They look like something drawn by Dr Seuss, but saiga antelopes are a real thing. Unfortunately, we can't be sure if they will be a thing for much longer, because at the current rate they could be extinct within a few weeks, at least in the wild.
Saiga antelopes are not particularly rare for a large mammal, with well over 100,000 surviving. However, they have been classified as endangered since hunting slashed their numbers by at least three quarters in the 1990s, after the breakup of the Soviet Union weakened poaching controls. In the past few weeks an estimated 85,000 have died, and that figure, released on Friday, may already be out of date. Worse still, no one knows why.
In 2014, a study by the government of Kazakstahn reported just over a quarter of a million saiga in the country. A smaller number live in Russia and Mongolia, which so far have not been reported to have been affected in the same way.
Scenes like this could become a thing of the past. Credit: Dmytro Pylypenko via Shutterstock
A fortnight ago, reports appeared of dead saiga being found. Since then, the number of deaths has risen terrifyingly quickly, from hundreds, to thousands, to now tens of thousands. Less Dr Seuss and more horror movie.
A bacterial infection called pasteurellosis is considered to be the most likely cause, but experts in animal disease are flying in to investigate further. The Kazak ministry of agriculture says that large die-offs have happened before, but the loss of a third of a population in such a short time is almost unprecedented, not just for saiga, but for any long-lived species. It is unclear why a disease that was already widespread among saigas, and usually only killed those weakened by lack of food or other diseases, should turn lethal so quickly.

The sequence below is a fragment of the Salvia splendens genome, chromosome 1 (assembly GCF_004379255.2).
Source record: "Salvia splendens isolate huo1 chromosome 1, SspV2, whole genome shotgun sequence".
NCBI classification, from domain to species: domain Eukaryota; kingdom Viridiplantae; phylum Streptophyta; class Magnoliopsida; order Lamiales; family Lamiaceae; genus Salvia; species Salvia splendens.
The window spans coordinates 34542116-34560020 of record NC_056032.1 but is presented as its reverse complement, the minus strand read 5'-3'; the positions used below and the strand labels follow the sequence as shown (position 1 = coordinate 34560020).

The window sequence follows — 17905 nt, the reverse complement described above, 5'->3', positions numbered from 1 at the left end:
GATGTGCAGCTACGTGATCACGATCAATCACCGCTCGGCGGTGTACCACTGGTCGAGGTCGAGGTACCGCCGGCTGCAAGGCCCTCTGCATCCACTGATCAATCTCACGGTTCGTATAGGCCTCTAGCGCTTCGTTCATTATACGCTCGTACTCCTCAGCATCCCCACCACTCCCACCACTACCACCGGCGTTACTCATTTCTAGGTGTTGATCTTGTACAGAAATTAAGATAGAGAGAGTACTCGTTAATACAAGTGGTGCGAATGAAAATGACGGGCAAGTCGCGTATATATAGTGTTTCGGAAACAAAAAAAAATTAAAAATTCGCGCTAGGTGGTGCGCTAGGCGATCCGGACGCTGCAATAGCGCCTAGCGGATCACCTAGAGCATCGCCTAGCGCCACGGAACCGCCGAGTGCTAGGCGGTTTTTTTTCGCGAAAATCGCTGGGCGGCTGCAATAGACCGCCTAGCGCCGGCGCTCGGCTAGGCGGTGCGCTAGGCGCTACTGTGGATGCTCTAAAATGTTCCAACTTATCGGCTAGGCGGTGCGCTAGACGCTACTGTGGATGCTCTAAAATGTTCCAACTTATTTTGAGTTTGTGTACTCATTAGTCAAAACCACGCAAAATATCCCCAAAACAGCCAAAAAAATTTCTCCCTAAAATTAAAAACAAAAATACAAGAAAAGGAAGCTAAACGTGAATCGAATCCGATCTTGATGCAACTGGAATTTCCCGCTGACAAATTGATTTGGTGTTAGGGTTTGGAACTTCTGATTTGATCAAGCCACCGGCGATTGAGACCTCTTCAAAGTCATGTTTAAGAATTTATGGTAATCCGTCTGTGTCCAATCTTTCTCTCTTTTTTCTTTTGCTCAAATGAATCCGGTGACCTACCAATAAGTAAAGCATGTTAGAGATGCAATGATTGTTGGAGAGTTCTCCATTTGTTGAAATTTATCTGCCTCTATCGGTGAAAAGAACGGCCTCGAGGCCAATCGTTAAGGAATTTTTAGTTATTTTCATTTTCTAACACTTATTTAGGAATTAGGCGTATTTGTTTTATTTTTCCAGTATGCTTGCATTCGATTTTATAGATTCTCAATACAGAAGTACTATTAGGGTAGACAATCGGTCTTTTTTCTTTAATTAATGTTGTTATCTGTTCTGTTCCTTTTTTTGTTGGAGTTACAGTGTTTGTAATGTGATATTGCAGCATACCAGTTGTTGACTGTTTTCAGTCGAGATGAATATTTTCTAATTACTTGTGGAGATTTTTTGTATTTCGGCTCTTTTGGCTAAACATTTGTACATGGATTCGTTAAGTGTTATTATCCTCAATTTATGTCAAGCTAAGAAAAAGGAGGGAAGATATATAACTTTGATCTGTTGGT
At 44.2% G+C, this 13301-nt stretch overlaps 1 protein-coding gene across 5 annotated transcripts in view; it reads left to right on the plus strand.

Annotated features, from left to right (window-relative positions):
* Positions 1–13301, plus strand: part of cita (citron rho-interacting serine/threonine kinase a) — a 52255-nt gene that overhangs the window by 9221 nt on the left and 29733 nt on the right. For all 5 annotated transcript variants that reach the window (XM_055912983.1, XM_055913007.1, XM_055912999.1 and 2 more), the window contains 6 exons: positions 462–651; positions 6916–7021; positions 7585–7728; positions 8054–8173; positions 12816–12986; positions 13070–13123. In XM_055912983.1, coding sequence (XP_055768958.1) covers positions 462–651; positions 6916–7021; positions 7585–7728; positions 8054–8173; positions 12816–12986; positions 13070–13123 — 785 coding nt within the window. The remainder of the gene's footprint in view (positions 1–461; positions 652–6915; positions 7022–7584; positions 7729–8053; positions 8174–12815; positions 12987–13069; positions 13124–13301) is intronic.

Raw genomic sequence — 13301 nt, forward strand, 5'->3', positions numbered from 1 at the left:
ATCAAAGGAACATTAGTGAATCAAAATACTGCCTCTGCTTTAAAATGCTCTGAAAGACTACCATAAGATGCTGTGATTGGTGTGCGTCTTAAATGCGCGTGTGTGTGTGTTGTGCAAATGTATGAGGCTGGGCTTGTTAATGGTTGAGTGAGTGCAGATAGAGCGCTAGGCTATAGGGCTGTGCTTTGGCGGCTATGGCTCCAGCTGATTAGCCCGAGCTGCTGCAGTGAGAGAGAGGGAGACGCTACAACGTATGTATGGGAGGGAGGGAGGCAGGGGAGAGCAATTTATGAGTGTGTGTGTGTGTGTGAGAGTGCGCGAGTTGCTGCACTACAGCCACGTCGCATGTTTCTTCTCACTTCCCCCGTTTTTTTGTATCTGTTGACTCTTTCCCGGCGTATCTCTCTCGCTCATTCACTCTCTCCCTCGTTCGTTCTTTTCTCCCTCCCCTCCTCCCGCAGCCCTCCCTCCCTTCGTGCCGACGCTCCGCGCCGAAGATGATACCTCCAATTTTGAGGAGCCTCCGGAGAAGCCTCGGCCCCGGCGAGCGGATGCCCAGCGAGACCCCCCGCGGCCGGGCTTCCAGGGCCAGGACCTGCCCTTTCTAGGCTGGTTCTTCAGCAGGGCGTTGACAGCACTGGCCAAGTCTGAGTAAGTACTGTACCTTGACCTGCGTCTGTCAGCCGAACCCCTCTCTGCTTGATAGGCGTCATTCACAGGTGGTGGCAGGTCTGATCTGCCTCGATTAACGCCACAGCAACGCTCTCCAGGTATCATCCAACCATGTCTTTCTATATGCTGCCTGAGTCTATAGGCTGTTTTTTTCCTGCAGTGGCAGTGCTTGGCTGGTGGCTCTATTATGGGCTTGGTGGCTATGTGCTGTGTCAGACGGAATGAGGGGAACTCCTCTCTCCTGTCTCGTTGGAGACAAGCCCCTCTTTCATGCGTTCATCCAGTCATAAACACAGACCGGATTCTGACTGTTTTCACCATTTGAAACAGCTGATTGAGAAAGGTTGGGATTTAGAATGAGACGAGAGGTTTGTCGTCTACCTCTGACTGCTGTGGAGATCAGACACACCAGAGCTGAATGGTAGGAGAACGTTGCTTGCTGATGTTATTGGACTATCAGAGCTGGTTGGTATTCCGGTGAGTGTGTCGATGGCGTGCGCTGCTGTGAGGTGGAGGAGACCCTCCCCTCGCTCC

“It’s shaping up to be a complete catastrophe,” EJ Milner-Gulland, head of the Saiga Conservation Alliance told the Guardian. She added, “I’m afraid the animals are still dying and we are not actually getting a final number yet. I’m expecting that number to go up quite substantially in the coming days.”
The saiga have rebounded from population crashes before, having dropped as low as 21,000 after poaching peaked in 2003. Population crashes reduce genetic diversity, potentially making species more vulnerable to new diseases or mutated versions of old ones. On the other hand, the saiga's residence in regions prone to bitter winters and severe droughts has created a capacity to breed quickly when good times come along.